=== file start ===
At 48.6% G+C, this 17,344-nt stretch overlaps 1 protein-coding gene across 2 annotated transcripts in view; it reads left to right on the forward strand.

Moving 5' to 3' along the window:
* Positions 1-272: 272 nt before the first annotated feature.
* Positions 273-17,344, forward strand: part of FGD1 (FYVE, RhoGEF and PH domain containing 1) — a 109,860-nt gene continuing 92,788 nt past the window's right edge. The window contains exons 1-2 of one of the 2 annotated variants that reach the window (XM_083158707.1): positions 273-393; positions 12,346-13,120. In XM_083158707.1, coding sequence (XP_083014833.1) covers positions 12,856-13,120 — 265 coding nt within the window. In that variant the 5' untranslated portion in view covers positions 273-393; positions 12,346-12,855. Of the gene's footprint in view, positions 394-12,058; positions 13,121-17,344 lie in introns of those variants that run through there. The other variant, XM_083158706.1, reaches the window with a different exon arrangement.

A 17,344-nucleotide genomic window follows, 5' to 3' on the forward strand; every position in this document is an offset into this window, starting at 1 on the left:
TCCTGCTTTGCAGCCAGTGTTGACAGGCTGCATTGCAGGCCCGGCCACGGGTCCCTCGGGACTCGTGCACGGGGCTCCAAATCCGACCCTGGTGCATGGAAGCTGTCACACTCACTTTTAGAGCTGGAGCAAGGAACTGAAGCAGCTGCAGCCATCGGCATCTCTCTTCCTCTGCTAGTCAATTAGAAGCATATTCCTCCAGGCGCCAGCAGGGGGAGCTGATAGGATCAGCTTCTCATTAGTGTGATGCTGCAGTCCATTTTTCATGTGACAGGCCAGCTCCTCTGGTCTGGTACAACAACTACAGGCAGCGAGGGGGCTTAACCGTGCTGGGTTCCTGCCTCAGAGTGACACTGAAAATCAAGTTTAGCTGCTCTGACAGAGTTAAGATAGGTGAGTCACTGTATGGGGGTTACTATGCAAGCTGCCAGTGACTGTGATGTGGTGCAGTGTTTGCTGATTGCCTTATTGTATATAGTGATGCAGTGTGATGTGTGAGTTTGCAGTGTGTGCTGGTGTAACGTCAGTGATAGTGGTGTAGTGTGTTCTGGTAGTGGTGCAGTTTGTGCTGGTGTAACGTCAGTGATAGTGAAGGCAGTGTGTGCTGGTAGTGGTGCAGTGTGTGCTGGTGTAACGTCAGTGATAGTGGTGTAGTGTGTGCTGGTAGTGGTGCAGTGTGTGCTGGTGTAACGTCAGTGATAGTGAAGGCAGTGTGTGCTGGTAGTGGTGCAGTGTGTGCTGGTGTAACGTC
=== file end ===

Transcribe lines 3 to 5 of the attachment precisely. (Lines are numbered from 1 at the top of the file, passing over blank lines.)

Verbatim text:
* Positions 1-272: 272 nt before the first annotated feature.
* Positions 273-17,344, forward strand: part of FGD1 (FYVE, RhoGEF and PH domain containing 1) — a 109,860-nt gene continuing 92,788 nt past the window's right edge. The window contains exons 1-2 of one of the 2 annotated variants that reach the window (XM_083158707.1): positions 273-393; positions 12,346-13,120. In XM_083158707.1, coding sequence (XP_083014833.1) covers positions 12,856-13,120 — 265 coding nt within the window. In that variant the 5' untranslated portion in view covers positions 273-393; positions 12,346-12,855. Of the gene's footprint in view, positions 394-12,058; positions 13,121-17,344 lie in introns of those variants that run through there. The other variant, XM_083158706.1, reaches the window with a different exon arrangement.

A 17,344-nucleotide genomic window follows, 5' to 3' on the forward strand; every position in this document is an offset into this window, starting at 1 on the left: